Myrna Aquitana_LighthouseThis harvest season, as we celebrate Thanksgiving on Thursday, November 26th, we are reminded of the “happy feast” between the Pilgrims and the Indians, according to some stories which apparently happened only “once.”

The background story on Thanksgiving, according to author Susan Bates, “began in 1614 when a band of English explorers sailed home to England with a ship full of Pawtuxet Indians bound for slavery. They left behind diseases such as smallpox which virtually wiped out those who had escaped. And, by the time the Pilgrims arrived in Massachusetts Bay, they found only one living Pawtuxet Indian, named Squanto who had survived slavery in England, and understood their language.

Knowledgeable as he was, Squanto taught them how to grow corn and fish, and he negotiated a peace treaty between the Pilgrims and the Wampanoag Nation. Thus, at the end of their first year, the Pilgrims held a great feast, honoring Squanto and the Wampanoags.”

However, as the word spread out in England about this so-called paradise in the “new world,” religious zealots called “Puritans began arriving by the bus load and finding no fences around, the land they considered it a public domain, so they seized land, capturing young natives for slavery and killing the rest of the Pequot tribe.

In 1637, near present day Groton, Connecticut, over 700 men, women and children of the Pequot Tribe had gathered for their annual Green Corn Festival to celebrate Thanksgiving, but they were all murdered by the English and Dutch mercenaries, so the next day, the governor of the Massachusetts Bay Colony declared a “day of Thanksgiving,” for their victory over the Pequot Tribe.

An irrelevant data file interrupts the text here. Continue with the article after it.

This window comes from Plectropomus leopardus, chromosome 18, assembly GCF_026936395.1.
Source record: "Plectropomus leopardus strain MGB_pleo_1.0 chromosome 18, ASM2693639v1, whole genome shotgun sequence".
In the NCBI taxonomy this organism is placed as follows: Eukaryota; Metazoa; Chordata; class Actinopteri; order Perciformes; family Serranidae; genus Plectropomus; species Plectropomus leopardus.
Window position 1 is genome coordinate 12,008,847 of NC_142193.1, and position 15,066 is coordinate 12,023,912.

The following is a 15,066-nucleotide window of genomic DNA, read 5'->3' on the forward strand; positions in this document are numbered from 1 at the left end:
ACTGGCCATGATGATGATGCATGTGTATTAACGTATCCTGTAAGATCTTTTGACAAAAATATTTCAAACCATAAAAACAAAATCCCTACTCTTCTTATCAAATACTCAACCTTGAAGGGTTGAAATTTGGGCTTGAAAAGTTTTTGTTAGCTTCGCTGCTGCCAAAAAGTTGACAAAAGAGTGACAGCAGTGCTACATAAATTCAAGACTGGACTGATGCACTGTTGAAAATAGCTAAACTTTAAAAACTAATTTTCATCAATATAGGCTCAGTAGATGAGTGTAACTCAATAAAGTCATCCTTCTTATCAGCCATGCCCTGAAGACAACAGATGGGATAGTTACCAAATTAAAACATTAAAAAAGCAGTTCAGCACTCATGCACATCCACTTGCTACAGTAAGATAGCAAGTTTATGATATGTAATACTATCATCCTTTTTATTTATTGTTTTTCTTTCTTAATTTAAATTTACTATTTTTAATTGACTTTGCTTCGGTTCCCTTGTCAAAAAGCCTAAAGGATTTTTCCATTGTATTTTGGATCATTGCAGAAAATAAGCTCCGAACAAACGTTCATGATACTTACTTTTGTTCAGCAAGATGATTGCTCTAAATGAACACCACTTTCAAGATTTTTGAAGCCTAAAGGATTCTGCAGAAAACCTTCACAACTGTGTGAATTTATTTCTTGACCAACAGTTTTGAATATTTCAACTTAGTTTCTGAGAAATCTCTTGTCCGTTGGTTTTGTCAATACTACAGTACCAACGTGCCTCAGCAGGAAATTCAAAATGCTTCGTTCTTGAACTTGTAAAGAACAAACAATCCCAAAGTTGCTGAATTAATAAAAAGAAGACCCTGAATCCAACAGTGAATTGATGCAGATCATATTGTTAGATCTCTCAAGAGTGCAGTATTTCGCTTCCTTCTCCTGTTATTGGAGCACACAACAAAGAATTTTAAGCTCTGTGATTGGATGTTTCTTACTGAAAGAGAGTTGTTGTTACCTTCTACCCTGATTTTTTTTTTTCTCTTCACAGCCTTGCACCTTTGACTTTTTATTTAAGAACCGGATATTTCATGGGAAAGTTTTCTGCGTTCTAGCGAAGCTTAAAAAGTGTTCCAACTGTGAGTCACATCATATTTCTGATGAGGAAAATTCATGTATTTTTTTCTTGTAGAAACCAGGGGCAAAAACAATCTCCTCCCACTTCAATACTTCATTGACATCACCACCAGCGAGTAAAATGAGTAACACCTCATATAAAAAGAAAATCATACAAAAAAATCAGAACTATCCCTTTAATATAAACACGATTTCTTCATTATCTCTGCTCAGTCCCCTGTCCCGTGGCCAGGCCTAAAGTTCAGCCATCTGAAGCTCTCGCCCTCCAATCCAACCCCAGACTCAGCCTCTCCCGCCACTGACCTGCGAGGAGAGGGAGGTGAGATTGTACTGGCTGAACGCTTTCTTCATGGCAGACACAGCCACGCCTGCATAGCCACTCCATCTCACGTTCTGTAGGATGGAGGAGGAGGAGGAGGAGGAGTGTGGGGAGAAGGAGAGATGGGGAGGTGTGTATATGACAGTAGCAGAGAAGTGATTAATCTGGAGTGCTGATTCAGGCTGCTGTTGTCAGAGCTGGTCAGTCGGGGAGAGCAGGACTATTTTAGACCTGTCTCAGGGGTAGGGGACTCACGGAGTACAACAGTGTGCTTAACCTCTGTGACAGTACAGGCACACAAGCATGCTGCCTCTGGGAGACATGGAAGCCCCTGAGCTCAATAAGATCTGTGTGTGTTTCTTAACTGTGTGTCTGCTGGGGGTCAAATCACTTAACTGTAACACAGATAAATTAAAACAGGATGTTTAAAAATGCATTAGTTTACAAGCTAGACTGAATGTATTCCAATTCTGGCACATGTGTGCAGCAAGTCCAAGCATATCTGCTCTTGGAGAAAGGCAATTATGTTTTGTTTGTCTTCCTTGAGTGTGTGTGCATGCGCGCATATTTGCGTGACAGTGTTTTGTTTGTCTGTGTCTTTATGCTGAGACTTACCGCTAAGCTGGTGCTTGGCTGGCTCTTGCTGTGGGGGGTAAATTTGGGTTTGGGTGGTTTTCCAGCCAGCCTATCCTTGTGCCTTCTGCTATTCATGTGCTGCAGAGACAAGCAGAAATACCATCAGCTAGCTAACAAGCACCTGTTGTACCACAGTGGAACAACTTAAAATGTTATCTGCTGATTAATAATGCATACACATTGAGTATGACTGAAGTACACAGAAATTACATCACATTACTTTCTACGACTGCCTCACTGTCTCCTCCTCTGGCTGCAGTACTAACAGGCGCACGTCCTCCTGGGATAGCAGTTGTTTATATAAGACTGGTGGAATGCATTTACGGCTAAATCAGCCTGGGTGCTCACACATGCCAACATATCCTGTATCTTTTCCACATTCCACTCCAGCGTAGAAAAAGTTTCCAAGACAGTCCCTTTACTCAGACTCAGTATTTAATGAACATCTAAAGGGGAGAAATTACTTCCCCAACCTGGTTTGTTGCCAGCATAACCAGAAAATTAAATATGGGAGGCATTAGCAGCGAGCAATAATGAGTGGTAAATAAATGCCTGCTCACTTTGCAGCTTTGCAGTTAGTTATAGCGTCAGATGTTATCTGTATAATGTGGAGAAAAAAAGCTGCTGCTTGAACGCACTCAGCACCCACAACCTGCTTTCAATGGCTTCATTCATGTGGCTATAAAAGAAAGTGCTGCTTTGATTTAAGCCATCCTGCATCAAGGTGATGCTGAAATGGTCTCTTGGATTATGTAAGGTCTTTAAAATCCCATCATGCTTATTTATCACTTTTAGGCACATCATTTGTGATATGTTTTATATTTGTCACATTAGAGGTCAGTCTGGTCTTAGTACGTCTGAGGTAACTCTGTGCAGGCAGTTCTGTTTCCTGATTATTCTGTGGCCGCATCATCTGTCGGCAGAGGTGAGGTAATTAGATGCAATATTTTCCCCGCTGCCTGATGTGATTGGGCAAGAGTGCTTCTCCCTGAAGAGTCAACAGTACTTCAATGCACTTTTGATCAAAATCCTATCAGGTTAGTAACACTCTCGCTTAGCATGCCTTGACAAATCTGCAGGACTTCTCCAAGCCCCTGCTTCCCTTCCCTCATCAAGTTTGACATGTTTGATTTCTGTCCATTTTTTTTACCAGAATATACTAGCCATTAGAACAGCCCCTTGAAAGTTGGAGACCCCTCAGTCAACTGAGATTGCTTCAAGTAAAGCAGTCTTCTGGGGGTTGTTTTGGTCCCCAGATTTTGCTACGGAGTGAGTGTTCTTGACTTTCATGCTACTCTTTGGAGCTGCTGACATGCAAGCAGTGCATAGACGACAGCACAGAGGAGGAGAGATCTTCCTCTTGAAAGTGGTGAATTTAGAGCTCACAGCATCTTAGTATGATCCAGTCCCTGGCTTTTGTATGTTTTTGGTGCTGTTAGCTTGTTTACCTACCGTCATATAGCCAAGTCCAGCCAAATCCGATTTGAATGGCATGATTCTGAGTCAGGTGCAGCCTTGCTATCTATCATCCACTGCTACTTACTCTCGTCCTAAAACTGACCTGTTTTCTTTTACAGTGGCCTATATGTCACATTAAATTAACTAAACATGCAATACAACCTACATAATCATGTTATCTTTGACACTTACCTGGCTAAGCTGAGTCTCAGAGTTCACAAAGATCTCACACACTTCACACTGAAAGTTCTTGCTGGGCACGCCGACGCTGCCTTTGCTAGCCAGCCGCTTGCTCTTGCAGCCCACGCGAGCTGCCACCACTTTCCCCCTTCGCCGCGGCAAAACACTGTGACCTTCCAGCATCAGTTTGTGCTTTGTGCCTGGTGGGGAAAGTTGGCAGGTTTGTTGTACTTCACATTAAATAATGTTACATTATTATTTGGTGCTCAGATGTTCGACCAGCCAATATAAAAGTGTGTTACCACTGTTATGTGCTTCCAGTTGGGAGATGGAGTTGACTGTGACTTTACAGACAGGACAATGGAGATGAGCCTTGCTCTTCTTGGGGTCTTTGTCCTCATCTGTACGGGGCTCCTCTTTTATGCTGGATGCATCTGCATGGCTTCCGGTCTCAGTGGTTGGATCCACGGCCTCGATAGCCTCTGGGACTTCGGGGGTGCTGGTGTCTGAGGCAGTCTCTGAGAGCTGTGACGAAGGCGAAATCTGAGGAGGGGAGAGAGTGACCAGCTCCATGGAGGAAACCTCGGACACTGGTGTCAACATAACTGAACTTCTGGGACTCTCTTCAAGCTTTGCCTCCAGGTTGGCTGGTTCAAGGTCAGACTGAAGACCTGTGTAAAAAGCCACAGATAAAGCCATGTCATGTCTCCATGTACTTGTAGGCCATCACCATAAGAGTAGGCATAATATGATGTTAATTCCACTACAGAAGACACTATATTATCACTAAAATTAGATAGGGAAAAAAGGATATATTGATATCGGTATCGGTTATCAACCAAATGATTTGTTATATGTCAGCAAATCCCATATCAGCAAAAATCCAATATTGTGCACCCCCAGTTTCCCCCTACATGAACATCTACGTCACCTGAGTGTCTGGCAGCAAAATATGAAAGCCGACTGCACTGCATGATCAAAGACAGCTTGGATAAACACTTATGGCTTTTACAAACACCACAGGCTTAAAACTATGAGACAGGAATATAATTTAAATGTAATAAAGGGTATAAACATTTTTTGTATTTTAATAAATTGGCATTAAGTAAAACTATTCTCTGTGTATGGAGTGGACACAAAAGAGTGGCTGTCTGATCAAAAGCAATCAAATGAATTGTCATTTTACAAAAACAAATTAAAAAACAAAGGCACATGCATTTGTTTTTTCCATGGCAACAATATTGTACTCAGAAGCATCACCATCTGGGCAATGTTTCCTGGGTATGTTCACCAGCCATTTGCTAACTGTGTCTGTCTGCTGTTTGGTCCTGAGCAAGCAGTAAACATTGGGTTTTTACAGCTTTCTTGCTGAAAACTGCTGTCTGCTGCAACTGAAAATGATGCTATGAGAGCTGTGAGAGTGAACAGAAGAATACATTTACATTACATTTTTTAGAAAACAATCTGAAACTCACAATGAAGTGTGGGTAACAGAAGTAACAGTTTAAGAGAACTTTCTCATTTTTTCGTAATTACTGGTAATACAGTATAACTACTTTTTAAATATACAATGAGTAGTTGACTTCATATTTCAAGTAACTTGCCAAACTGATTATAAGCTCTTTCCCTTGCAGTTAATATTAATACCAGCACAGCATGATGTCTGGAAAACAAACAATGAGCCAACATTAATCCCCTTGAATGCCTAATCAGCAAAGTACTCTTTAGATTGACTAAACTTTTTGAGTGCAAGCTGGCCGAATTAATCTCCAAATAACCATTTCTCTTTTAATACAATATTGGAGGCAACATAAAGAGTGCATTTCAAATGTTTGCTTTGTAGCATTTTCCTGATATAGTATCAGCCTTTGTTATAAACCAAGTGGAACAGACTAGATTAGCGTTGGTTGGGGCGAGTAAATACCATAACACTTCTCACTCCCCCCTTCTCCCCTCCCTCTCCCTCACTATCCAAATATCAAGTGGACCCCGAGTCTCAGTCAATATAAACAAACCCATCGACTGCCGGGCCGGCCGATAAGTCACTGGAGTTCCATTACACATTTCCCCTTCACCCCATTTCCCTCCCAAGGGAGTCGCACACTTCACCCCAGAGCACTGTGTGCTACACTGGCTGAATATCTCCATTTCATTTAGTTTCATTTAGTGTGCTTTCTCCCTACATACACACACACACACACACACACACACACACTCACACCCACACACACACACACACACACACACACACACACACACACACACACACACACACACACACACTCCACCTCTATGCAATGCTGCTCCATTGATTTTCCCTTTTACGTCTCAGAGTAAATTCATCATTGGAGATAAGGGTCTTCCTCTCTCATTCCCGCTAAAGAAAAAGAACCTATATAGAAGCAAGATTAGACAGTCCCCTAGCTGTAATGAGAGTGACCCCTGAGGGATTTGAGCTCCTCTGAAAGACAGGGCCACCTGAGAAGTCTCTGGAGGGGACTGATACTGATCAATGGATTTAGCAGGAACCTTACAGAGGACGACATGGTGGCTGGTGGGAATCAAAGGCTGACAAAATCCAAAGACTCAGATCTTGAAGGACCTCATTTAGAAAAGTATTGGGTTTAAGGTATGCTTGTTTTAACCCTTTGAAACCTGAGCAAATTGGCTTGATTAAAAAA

Though this grizzly story didn’t play out with the more peaceful feast where the Pilgrims and the Indians sat together in celebration, we still need to accept that it was part of the history of Thanksgiving until Abraham Lincoln declared “Thanksgiving Day” as a legal national holiday during the Civil War years.

As Christians, we celebrate “Thanksgiving” not only to give thanks to our loved ones or those who have been kind and generous to us, but to thank Him for making each moment we’re privileged to have in this challenging world, as meaningful and significant, particularly by praying for those who have health challenges, as well as extend our compassion and respect to the rest of our underprivileged fellowmen. Wishing you all a bountiful and HAPPY THANKSGIVING!